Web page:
The valleys are places of doubt, struggle, fear, and despair. But the destination of the journey is Gods amazing provision. Maybe one of the things God wants to do in us as we meditate on this psalm is release us from trying to live in this “avoiding difficulty” kind of mentality when it comes to pain and struggles. Maybe, He wants us to embrace a "through" mentality. "O God, you will bring me through this. God, you are leading me through this." Look at how the rest of this verse helps us understand this "through" perspective.

No Fear! David continues: ‘Even though I walk through the valley of the shadow of death, I will fear no evil.’ There are plenty of evils in the valley but David walks through with confidence, not quaking with fear.

Jesus told His disciples, “Peace I leave with you; my peace I give to you. Not as the world gives. Let not your hearts be troubled, neither let them be afraid”. We need His peace for the valley.

You are with Me:. When it comes to banishing the darkness of fear, there is no greater light than the promise AND experience of God's presence. It was knowing God’s presence that banished fear.

Jesus said, "And behold, I am with you always, to the end of the age." (Matthew 28:20)

The author of Hebrews tells us that God has said, "I will never leave you nor forsake you."

Your Rod and Staff: the rod was a short thick stick, like a club, to beat off predators. God the good shepherd fights for us. The staff was a shepherds crook, the straight end to tap the sheep into line and the crook to hook them out of thorn bushes and crevices. God’s protection and guidance was always there.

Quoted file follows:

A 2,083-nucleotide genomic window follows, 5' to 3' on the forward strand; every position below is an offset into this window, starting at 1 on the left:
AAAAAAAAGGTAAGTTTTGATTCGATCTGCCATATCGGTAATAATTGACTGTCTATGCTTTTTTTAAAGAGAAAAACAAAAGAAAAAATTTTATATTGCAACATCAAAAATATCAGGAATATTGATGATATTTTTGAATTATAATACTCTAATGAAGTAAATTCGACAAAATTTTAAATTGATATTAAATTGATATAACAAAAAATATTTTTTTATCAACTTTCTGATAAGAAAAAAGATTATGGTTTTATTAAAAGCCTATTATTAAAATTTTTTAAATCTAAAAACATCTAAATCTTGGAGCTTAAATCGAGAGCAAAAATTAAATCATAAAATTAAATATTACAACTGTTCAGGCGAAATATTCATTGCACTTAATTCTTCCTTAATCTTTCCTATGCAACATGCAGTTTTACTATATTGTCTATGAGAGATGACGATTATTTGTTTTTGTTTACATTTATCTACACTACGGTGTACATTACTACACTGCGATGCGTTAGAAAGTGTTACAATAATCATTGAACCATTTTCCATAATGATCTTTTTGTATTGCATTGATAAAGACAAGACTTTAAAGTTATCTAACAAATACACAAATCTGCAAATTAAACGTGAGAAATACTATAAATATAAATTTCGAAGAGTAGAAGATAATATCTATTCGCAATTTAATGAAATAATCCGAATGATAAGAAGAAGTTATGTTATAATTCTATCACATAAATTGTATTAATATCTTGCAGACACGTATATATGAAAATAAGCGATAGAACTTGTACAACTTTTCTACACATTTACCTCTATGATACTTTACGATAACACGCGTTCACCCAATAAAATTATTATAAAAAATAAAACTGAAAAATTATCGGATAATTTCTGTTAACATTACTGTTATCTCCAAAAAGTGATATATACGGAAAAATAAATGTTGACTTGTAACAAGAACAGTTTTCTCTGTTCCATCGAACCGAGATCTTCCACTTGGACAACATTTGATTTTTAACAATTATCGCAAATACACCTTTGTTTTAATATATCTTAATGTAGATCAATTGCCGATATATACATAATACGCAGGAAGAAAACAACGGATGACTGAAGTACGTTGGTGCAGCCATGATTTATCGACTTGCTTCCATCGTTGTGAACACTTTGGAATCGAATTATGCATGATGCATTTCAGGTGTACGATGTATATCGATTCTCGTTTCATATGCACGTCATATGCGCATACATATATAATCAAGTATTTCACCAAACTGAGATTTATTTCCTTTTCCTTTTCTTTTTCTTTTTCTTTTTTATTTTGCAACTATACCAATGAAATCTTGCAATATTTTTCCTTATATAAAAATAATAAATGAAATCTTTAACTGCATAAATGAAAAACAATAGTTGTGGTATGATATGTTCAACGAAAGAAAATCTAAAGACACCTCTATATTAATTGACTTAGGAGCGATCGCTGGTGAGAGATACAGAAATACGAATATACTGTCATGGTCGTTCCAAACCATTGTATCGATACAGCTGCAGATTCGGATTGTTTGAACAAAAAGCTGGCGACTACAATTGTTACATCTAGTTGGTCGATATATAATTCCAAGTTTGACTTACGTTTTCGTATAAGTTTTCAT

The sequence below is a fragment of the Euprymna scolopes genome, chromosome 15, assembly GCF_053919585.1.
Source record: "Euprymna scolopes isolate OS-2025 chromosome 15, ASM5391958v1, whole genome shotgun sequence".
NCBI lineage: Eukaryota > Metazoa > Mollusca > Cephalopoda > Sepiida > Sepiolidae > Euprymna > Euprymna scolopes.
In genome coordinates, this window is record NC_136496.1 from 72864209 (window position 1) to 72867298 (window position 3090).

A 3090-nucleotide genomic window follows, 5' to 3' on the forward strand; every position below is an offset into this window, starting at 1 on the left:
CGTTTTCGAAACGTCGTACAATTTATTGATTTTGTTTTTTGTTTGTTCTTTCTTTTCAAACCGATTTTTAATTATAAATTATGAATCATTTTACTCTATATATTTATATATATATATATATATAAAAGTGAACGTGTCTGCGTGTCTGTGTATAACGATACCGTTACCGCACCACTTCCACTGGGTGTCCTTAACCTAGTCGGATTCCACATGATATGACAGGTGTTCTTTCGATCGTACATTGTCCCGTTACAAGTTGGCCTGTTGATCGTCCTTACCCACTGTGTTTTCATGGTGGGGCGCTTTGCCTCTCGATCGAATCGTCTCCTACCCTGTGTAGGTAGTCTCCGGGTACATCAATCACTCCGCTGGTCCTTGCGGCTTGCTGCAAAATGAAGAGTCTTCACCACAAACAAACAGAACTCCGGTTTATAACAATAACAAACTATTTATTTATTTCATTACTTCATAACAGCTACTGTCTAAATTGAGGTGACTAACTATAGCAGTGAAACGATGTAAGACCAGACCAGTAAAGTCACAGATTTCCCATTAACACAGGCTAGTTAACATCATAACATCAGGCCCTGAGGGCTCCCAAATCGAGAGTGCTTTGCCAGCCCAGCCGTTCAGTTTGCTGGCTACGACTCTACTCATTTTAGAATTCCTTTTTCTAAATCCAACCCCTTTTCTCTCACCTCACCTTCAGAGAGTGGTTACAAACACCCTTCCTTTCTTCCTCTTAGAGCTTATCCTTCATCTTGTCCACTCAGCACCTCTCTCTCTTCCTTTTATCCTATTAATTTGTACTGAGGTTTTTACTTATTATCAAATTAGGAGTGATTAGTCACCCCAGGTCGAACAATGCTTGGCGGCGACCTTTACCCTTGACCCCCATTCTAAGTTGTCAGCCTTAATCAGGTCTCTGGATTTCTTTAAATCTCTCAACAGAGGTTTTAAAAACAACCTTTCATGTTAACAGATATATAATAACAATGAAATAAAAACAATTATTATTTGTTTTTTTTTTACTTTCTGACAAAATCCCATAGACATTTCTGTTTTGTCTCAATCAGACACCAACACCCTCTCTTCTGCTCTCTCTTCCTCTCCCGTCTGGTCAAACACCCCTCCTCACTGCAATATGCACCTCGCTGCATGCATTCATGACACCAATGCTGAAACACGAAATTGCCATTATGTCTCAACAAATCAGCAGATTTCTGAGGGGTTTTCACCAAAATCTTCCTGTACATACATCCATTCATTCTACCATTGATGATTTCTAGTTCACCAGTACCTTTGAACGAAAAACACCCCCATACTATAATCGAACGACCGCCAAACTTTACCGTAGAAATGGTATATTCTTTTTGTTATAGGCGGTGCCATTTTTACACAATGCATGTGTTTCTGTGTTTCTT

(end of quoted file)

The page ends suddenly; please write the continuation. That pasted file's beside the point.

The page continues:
God will not allow lasting harm to come to His sheep. He allows trials, but they will not destroy us. He allows sorrow, but joy will always win out. He brings “beauty from ashes” There are difficulties in the valley, but God will always bring His sheep safely through to eternal life.

I remember sharing worship with Sandra at the hospital before she died. She knew she was dying; we knew she was dying BUT as I looked at her face as we worshiped in the hospital chapel, I knew she was being led through that valley by the shepherd. She was right in the thick of the valley, death was coming BUT I could see she was so ready to be absent from that body and present with the Lord.

Nothing can jeopardize our eternal safety in the Good Shepherd's care. Death was not in the valley; it was only its shadow. Death is NOT a permanent reality for us. Sandra is more alive today than she has EVER been! The world is a scary place, but we don't have to be afraid.

Our lives might seem like a scary place, our current circumstances might seem like a scary place, our future might seem like a scary place, but we do not need to be afraid. This is how we get ‘through’ the 'valleys' we turn away from fear and ask God to give us the faith we need, faith in the promise that God is with us, and that He will protect us.

Shepherds know where they are going. They've already scouted the ground. They know what dangers lie ahead. Like any good shepherd, Jesus goes ahead of us. He went ahead of us into the valley of the shadow of death. He knows the way through. He was tempted. He was attacked. He was betrayed. He suffered. He died. Jesus has been through that valley. And he says to us, ‘You’re OK, I’ve got you, I can take you through’.

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Liberty Church Blackpool